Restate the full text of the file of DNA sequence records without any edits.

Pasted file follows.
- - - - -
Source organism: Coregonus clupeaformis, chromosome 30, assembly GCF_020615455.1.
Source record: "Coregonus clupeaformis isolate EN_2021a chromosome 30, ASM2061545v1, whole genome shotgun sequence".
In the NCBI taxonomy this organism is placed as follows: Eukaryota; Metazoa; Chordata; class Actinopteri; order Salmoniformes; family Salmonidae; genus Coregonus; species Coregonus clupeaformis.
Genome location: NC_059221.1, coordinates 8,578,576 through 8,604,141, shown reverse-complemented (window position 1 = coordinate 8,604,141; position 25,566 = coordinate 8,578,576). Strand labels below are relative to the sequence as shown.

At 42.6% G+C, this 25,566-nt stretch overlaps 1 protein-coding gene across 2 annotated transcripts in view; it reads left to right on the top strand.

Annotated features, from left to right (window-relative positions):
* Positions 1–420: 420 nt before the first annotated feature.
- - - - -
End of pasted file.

Source organism: Coregonus clupeaformis, chromosome 30, assembly GCF_020615455.1.
Source record: "Coregonus clupeaformis isolate EN_2021a chromosome 30, ASM2061545v1, whole genome shotgun sequence".
In the NCBI taxonomy this organism is placed as follows: Eukaryota; Metazoa; Chordata; class Actinopteri; order Salmoniformes; family Salmonidae; genus Coregonus; species Coregonus clupeaformis.
Genome location: NC_059221.1, coordinates 8,578,576 through 8,604,141, shown reverse-complemented (window position 1 = coordinate 8,604,141; position 25,566 = coordinate 8,578,576). Strand labels below are relative to the sequence as shown.

At 42.6% G+C, this 25,566-nt stretch overlaps 1 protein-coding gene across 2 annotated transcripts in view; it reads left to right on the top strand.

Annotated features, from left to right (window-relative positions):
* Positions 1–420: 420 nt before the first annotated feature.